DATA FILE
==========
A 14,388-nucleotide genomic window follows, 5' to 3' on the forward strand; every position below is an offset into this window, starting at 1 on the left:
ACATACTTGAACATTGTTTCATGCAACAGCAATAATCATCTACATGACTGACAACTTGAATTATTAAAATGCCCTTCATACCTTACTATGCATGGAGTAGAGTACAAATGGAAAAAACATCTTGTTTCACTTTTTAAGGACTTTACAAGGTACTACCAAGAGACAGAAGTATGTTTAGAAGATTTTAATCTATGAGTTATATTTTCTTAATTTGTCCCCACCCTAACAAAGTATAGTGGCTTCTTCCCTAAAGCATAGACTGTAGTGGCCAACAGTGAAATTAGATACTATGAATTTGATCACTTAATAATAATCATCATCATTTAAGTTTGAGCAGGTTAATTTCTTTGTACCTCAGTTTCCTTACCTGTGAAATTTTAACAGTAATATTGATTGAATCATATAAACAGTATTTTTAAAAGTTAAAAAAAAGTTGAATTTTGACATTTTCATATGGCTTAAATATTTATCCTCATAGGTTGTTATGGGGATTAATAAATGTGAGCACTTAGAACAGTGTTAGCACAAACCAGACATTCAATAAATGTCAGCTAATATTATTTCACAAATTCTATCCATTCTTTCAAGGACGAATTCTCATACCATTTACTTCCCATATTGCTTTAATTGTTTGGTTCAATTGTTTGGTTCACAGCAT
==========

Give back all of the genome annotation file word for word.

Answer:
A 14,388-nucleotide genomic window follows, 5' to 3' on the forward strand; every position below is an offset into this window, starting at 1 on the left:
ACATACTTGAACATTGTTTCATGCAACAGCAATAATCATCTACATGACTGACAACTTGAATTATTAAAATGCCCTTCATACCTTACTATGCATGGAGTAGAGTACAAATGGAAAAAACATCTTGTTTCACTTTTTAAGGACTTTACAAGGTACTACCAAGAGACAGAAGTATGTTTAGAAGATTTTAATCTATGAGTTATATTTTCTTAATTTGTCCCCACCCTAACAAAGTATAGTGGCTTCTTCCCTAAAGCATAGACTGTAGTGGCCAACAGTGAAATTAGATACTATGAATTTGATCACTTAATAATAATCATCATCATTTAAGTTTGAGCAGGTTAATTTCTTTGTACCTCAGTTTCCTTACCTGTGAAATTTTAACAGTAATATTGATTGAATCATATAAACAGTATTTTTAAAAGTTAAAAAAAAGTTGAATTTTGACATTTTCATATGGCTTAAATATTTATCCTCATAGGTTGTTATGGGGATTAATAAATGTGAGCACTTAGAACAGTGTTAGCACAAACCAGACATTCAATAAATGTCAGCTAATATTATTTCACAAATTCTATCCATTCTTTCAAGGACGAATTCTCATACCATTTACTTCCCATATTGCTTTAATTGTTTGGTTCAATTGTTTGGTTCACAGCAT